John: Obviously, this goes beyond mere changes in hiring practices or performance ratings in all aspects of the institution. HR managers must look to the future. In a world of increasing pressure, we all tend to focus on the short term, and that will not stop us from effectively tackling the future of work. You must be ready to look forward and try to imagine where it is going. What are the forces shaping that, and what can we do to benefit from it?
In terms of what HR leaders can do to start demonstrating their impact, one of the great things we are advocating is to apply design thinking and methodologies to Workplace to accelerate learning and performance improvement.
We are not saying that we must rethink everything in the future, but adopt a front-line work environment that can be particularly crucial for driving the company's performance. Start thinking about how you would modify this work environment to accelerate learning, and be very explicit about the performance improvement indicators that would tell you whether you are on the right track or not. One of our key themes here is that it's not just a punctual improvement in performance; it's ultimately exponential, sustained in time. This is a first step that could strengthen the credibility and make it tangible to the general direction of the company.
JS: This piece of conceptual thinking that reinvents learning and performance, and that works in an exponential environment, is perfect. The other thing that I encourage HR leaders to understand, is that there are two or three things happening at the meta level. So, if I advised a human resources manager – as I say something similar to almost any group leader – I would say you need to understand exponential technologies and you need to understand convergence.
At present, no one in the company is looking at different types of learning: there is machine learning, individual learning and the # 39, continuous learning at work. The machine learning is finished in technology and the individual learning is finished in the group L & D, and we are not really sure that anyone thinking about workplace learning ( we try to encourage people to make light there). But if human resources managers can really integrate their thinking and their entrepreneurial spirit into the organization around machine learning, individual learning and learning in the classroom. workplace, there is an exponential game and a convergence. The future of work is about people and smart machines working with each other.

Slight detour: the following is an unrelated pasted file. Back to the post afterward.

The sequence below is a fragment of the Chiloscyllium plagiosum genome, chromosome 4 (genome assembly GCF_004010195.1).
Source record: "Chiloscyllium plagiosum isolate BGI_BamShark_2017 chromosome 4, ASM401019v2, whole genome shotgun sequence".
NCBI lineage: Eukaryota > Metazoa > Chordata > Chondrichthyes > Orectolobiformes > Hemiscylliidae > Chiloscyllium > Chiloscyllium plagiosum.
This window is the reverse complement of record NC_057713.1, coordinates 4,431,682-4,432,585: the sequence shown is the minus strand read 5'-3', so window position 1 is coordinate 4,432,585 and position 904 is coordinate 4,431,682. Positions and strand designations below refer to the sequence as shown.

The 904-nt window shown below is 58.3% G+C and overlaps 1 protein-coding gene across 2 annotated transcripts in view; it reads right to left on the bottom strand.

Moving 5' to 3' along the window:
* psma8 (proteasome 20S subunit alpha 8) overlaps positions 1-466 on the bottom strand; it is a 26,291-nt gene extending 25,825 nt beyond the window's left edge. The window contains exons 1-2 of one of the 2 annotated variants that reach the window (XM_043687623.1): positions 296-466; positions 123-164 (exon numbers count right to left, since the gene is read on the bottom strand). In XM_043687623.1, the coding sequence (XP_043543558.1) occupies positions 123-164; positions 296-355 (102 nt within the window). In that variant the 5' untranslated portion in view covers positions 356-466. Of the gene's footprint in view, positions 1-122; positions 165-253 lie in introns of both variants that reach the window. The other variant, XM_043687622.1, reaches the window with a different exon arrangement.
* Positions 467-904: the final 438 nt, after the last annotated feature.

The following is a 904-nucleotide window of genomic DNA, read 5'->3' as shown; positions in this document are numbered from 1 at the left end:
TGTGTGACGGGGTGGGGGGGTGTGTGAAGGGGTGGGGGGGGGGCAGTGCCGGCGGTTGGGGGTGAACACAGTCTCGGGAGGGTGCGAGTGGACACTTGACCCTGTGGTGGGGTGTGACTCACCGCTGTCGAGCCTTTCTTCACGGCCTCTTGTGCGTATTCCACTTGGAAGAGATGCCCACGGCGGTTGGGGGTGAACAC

HRT: When you say "learning in the workplace", what do you mean?
JH: Our view is that the most important and powerful learning in an exponential world is learning in the form of creating new knowledge, and not just access to existing knowledge. training video. It is a matter of finding workgroups facing an unexpected situation, perhaps that has never been seen before, to find out how to approach it in a creative and imaginative way, that is to say. to create new knowledge through action. And then back from that saying "Wow, what we did was pretty amazing. What we did is something new and different: "This type of embodied learning will be more important for improving business performance and, again, this requires rethinking business practices. workgroups. another.